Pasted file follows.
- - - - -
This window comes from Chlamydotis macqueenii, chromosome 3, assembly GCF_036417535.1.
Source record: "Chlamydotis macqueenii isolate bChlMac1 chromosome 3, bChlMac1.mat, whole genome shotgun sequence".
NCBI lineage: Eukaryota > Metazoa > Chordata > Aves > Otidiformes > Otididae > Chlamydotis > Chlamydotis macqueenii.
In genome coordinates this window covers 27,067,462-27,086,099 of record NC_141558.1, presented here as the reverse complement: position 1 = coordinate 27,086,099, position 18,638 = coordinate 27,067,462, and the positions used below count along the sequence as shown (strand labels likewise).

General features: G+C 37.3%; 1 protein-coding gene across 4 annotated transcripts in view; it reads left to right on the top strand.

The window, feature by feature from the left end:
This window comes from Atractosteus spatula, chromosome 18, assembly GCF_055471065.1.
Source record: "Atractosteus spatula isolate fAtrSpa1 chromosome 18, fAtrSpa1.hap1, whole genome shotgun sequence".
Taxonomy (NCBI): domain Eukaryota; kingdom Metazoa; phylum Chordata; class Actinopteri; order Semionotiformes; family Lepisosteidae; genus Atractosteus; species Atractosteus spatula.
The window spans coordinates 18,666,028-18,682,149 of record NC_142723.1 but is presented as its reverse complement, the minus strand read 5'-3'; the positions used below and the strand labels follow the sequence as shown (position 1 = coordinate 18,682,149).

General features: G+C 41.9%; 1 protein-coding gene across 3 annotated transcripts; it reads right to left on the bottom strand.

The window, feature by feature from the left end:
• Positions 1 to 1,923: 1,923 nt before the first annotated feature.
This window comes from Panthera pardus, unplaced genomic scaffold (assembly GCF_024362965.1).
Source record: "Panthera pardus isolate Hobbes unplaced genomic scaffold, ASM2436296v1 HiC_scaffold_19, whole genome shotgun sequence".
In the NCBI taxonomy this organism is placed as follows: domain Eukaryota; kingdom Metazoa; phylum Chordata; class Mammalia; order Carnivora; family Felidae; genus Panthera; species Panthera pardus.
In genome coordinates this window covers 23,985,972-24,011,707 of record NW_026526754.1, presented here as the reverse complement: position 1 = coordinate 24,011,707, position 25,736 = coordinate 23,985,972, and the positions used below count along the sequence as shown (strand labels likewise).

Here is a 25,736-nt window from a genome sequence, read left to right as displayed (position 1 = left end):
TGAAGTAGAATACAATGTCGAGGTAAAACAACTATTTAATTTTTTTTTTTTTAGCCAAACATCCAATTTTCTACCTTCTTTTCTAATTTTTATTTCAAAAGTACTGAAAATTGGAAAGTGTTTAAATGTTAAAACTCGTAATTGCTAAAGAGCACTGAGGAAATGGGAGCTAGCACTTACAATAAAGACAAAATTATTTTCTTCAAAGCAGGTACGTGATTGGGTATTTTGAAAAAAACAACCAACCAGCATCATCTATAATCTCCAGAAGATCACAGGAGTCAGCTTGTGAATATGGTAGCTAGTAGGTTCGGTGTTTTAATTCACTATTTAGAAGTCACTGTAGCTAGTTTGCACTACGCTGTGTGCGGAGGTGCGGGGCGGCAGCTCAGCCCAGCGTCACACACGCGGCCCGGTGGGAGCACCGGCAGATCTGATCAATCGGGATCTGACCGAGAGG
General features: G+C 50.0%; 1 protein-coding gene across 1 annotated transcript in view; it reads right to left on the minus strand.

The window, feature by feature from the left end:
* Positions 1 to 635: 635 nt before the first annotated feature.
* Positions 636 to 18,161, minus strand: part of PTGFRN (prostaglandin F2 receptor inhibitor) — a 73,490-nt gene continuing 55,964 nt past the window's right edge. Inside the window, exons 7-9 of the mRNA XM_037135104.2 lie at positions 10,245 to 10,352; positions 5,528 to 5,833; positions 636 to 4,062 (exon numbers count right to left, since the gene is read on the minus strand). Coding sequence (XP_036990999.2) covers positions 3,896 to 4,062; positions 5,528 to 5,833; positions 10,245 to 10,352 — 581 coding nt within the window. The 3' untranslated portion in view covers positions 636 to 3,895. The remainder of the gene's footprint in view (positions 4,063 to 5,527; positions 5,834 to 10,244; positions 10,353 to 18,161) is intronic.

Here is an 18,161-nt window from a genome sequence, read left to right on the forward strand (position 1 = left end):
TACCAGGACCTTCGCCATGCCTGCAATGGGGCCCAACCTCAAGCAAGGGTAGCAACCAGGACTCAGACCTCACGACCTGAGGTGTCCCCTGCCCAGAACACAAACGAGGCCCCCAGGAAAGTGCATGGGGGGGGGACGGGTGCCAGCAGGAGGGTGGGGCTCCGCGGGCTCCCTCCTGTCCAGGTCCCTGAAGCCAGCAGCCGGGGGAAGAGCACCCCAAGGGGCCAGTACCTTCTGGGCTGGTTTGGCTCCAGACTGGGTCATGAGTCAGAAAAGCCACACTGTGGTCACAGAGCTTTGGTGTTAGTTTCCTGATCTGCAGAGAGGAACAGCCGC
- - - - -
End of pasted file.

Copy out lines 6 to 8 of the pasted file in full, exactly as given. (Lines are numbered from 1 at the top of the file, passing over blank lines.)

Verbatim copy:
The window, feature by feature from the left end:
This window comes from Atractosteus spatula, chromosome 18, assembly GCF_055471065.1.
Source record: "Atractosteus spatula isolate fAtrSpa1 chromosome 18, fAtrSpa1.hap1, whole genome shotgun sequence".